Action on the Biden administration’s $1.7 trillion infrastructure spending proposal that debuted in late March as the $2.3 trillion American Jobs Plan is sliding well into June as the White House and Republican senators have traded offers and counteroffers on the legislation, but still remain deeply divided on the scope of the bill and its price tag.
The latest timing picture on the bill became clear this week in comments from White House Press Secretary Jen Psaki, who said on May 27 that the administration would continue to engage with members of Congress about the bill, adding, “we look forward to making progress before Congress resumes on June 7.”
Psaki brushed aside the notion expressed by some that Memorial Day had been the target to get the American Jobs Plan passed, or at least realistically closer to an agreement. “The Memorial Day timeline was always an opportunity for us to make an assessment of what the path forward looked like,” she said.
As things stand right now, the Biden administration has trimmed its proposal to $1.7 trillion, and a group of Senate Republicans has upped the size of their proposal to $928 million. But between those two figures remain other deep disagreements about the definition of infrastructure, and how to pay for government investments in it.
“There are some areas that we would like to see more funding in that we think are essential to the American workforce,” Psaki said. “So, this is a discussion and negotiation.”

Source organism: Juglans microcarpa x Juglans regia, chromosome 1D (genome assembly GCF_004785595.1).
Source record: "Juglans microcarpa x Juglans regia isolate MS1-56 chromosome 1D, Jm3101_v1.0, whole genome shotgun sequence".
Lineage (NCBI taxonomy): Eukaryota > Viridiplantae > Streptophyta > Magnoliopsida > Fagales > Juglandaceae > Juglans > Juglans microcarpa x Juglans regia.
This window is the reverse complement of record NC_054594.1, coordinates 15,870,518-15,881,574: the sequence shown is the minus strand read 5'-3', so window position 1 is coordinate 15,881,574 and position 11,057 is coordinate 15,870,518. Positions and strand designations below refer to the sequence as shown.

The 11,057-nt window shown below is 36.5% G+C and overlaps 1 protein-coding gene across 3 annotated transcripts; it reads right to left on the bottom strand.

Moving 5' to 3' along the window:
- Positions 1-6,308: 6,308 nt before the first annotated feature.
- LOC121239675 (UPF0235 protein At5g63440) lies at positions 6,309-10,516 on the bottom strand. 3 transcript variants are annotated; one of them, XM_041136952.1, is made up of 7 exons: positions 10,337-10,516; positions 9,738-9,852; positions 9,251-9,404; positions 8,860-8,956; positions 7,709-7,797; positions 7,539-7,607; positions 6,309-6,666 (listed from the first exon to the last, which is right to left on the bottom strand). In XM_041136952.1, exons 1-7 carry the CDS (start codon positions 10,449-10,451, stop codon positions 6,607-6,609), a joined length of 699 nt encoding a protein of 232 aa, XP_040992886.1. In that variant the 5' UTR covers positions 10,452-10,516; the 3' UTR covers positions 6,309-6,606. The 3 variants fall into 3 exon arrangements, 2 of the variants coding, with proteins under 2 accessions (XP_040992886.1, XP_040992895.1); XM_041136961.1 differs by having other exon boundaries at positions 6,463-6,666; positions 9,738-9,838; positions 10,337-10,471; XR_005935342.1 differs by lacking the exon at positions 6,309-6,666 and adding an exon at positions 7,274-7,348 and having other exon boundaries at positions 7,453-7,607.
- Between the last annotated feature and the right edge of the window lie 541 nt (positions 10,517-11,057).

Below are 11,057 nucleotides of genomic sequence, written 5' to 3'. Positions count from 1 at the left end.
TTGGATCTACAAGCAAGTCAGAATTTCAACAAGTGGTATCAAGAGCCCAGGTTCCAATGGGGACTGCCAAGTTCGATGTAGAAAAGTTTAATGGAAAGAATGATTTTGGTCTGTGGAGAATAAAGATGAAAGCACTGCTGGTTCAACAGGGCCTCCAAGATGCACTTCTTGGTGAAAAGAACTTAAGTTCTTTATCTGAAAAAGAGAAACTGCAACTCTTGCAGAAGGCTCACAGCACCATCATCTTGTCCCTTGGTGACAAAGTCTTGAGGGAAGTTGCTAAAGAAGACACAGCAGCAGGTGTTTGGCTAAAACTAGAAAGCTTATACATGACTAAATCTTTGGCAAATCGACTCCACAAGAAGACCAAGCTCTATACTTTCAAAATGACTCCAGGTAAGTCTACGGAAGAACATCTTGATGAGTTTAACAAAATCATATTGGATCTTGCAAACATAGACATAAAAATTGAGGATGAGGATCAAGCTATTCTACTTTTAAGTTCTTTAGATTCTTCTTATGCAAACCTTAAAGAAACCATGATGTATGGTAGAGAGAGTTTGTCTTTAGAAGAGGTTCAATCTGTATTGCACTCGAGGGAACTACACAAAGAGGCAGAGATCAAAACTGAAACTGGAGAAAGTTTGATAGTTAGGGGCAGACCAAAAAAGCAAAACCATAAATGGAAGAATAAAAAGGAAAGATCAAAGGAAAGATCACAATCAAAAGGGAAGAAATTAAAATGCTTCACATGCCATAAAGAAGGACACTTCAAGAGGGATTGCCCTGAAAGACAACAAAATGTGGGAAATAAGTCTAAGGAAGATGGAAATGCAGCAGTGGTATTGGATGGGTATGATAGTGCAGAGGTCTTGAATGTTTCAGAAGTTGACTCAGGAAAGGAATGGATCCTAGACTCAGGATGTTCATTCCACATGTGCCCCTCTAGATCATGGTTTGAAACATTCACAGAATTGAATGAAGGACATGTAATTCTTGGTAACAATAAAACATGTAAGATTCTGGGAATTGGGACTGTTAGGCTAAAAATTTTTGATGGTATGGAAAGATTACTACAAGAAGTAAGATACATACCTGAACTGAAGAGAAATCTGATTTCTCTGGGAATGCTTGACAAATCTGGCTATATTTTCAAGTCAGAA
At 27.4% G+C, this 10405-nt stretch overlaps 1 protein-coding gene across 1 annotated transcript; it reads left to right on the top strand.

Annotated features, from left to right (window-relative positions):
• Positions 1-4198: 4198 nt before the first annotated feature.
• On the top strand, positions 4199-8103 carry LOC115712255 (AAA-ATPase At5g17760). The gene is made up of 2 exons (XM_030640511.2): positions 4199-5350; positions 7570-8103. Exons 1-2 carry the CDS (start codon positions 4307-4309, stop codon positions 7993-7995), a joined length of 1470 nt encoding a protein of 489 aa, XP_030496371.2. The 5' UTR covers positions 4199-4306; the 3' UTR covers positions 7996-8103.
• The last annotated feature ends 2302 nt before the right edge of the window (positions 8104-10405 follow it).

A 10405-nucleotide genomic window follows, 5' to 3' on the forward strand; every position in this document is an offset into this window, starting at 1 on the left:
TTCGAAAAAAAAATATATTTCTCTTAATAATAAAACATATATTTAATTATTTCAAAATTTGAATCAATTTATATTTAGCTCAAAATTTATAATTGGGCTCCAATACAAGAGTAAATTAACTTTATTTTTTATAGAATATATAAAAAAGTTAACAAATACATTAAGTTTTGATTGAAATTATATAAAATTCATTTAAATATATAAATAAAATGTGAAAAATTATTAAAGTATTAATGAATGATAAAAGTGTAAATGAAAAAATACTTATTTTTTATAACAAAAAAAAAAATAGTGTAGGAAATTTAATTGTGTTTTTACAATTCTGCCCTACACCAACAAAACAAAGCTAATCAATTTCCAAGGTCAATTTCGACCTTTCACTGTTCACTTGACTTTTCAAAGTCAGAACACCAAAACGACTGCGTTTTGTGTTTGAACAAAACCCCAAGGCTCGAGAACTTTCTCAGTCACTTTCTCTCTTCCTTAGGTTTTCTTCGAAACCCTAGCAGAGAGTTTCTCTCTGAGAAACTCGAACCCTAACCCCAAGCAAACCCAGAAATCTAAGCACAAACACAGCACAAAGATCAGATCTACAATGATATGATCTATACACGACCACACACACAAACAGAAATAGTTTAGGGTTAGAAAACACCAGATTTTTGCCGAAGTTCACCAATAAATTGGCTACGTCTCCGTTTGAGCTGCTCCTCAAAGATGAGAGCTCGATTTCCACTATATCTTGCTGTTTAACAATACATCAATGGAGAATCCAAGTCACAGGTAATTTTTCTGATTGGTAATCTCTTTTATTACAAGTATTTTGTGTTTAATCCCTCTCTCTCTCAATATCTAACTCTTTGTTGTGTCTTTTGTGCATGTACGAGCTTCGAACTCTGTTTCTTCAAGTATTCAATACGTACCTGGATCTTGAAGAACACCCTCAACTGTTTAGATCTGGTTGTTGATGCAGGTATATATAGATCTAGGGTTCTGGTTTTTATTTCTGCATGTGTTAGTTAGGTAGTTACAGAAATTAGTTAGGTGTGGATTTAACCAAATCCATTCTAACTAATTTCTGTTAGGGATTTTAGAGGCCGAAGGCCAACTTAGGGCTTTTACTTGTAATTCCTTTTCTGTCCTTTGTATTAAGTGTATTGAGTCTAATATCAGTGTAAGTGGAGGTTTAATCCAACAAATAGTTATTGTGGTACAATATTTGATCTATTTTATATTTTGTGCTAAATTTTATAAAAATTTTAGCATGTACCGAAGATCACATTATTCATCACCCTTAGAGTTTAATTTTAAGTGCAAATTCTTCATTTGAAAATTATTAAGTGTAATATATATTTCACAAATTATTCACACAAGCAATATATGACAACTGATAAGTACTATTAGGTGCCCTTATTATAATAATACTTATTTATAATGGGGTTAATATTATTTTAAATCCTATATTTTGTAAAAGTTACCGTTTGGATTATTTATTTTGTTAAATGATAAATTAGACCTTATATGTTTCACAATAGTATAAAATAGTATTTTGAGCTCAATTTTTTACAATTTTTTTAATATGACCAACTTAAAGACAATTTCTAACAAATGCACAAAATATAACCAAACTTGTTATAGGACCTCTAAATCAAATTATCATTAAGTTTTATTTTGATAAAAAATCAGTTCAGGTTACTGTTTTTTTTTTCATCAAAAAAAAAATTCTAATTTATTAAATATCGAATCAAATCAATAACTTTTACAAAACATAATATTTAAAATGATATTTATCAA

On the Federal technology front, the original version of the American jobs plan contained substantial proposed new Federal government research and development funding, but some of the impetus to accomplish that aim has since moved to the U.S. Innovation and Competition Act being debated this week in the Senate.
That bill appears to have significant bipartisan support, in part because Senate Majority Leader Chuck Schumer, D-N.Y., has been friendly to allow Republicans to offer amendments to the measure, and has swelled its provisions with numerous cybersecurity-related bills, and $52 billion to spark a rebuilding of the U.S. semiconductor manufacturing sector.
Aside from funding for roads, bridges, and other transportation-related projects, the White House’s current infrastructure proposal and the latest counter from Senate Republicans are widely divergent.
One area of commonality, however, is in broadband funding, with the Republicans saying their latest proposal would devote $65 billion toward that aim. The White House’s latest offer to the Republicans comes in at the same amount, down from $100 billion originally.